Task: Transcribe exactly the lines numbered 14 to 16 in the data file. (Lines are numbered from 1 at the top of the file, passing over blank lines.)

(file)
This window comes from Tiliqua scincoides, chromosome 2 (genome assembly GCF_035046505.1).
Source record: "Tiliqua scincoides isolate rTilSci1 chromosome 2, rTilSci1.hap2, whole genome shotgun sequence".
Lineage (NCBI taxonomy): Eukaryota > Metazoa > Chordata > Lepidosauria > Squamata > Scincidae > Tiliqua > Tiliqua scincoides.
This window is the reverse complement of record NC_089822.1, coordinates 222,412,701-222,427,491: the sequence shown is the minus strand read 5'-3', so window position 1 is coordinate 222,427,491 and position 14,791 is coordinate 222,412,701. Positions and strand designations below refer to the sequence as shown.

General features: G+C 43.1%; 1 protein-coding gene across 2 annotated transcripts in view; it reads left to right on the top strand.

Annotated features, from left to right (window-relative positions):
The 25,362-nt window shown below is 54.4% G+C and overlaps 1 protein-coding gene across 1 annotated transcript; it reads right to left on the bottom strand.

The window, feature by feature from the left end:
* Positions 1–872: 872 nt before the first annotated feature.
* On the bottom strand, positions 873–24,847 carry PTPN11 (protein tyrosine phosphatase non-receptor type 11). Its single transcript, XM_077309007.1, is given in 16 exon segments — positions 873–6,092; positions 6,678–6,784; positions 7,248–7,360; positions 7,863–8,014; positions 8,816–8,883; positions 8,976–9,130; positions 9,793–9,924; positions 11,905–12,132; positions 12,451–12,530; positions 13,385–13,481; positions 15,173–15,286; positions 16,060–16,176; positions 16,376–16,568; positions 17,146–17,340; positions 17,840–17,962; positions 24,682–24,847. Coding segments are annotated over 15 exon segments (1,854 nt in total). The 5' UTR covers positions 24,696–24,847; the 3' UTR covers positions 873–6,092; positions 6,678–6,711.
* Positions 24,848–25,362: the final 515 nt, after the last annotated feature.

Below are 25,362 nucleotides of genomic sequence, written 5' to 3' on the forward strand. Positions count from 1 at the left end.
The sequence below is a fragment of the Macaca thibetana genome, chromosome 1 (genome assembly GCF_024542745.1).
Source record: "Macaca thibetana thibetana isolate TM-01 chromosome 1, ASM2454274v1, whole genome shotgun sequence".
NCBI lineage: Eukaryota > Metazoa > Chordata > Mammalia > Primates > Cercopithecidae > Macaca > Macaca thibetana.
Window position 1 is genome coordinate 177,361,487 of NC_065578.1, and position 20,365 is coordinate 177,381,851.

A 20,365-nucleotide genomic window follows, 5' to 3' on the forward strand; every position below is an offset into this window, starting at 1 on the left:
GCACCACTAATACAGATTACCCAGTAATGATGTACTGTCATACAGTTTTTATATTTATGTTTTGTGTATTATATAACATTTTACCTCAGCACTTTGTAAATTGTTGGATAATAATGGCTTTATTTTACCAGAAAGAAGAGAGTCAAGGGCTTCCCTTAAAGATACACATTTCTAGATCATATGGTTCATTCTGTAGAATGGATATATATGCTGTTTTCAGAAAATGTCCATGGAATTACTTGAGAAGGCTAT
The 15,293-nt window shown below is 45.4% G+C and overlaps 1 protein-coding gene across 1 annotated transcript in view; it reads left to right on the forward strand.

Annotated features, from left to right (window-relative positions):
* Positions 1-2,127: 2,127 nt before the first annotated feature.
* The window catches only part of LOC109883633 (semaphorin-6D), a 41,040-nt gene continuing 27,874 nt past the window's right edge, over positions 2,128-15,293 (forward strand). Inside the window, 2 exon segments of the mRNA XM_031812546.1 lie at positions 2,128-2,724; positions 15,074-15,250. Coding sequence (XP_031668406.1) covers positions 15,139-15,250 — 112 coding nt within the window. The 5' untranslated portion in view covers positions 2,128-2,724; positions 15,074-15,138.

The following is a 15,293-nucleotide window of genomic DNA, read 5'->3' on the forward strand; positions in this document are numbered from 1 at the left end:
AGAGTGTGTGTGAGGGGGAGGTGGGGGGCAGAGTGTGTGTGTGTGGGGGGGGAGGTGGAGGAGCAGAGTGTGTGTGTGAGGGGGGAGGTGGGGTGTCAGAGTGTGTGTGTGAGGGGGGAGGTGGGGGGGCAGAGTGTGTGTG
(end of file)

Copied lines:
Source record: "Macaca thibetana thibetana isolate TM-01 chromosome 1, ASM2454274v1, whole genome shotgun sequence".
NCBI lineage: Eukaryota > Metazoa > Chordata > Mammalia > Primates > Cercopithecidae > Macaca > Macaca thibetana.
Window position 1 is genome coordinate 177,361,487 of NC_065578.1, and position 20,365 is coordinate 177,381,851.